156 Revelation : We know that Airbus says the cause of the delay is the engines, but we don't know if there are other things that could also be delaying the aircraft.
157 JoeCanuck : Exactly. They can blame anybody they like the planes aren't called the Alcoa 787 or the Europrop 400. If you can't take responsibility for what goes
158 Nomadd22 : I wonder if people are forgetting the aluminum and CFRP panel samples and the hammer Boeing sales carried around to answer the worries potential custo
159 Keesje : I did use the hammer and to the Boeing guy I thought the panel was delaminated, he thought not. Ten I witnessed a repair with a patch. The guy had th
160 JoeCanuck : I imagine most work would be done out of the wind.
161 Tdscanuck : It's not contradictory...structural parts are a pretty small part of the OEM spares business because they're mostly fabricated locally for repairs. C
162 Zeke : It is contradictory, when on one hand you are saying maintenance costs will have a large reduction becuase of the composite fuselage, and then say at
163 Tdscanuck : The OEM doesn't pay for structural maintenance, and they don't supply many of the repair parts for it. Structural maintenance is a significant cost f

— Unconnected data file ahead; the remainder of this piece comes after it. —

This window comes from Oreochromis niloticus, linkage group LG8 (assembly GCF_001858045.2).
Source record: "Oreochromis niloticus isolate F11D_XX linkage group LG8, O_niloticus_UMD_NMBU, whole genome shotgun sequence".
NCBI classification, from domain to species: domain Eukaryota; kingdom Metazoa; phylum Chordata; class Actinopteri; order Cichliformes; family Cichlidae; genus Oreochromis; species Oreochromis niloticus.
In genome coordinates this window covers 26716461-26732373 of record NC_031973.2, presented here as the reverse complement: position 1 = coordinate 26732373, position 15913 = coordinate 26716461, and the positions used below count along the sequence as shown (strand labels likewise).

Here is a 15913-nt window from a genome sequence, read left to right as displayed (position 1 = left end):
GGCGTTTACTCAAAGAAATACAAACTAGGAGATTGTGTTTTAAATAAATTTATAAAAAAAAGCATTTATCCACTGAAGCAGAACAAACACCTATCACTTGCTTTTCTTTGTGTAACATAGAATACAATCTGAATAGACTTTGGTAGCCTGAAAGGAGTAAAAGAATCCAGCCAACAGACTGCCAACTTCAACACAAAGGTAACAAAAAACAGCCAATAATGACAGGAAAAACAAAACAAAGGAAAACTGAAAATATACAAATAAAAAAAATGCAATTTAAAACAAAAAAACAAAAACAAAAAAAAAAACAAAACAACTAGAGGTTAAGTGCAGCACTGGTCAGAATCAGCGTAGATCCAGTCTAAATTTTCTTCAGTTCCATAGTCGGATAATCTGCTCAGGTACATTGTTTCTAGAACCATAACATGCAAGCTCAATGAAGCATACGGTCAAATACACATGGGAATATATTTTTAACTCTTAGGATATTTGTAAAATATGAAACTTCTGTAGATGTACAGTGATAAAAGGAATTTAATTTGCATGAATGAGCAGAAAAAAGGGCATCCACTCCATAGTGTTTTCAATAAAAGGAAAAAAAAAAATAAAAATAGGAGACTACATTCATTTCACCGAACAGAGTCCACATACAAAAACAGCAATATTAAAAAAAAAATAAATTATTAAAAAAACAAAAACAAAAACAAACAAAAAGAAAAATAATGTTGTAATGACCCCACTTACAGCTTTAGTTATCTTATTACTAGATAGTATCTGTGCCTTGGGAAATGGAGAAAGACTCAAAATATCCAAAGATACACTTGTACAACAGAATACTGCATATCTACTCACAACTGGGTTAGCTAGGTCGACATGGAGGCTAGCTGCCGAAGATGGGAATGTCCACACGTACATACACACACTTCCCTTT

164 Zeke : My experience has been that spares are expensive, so are the boxes they come in. The sort of spares I had in mind are obtained directly from the manu
165 Post contains links Tdscanuck : Absolutely true. OK, now I see where our disagreement is coming from. Everything you've listed is a non-structural part (the winglet is sort of a gre
166 Rheinbote : I think that's not part of the 787 design yet. Are you sure?
167 Zeke : I have a number of times, just have a think about what you need to do for a tail strike, it may even involve a complete replacement of the rear press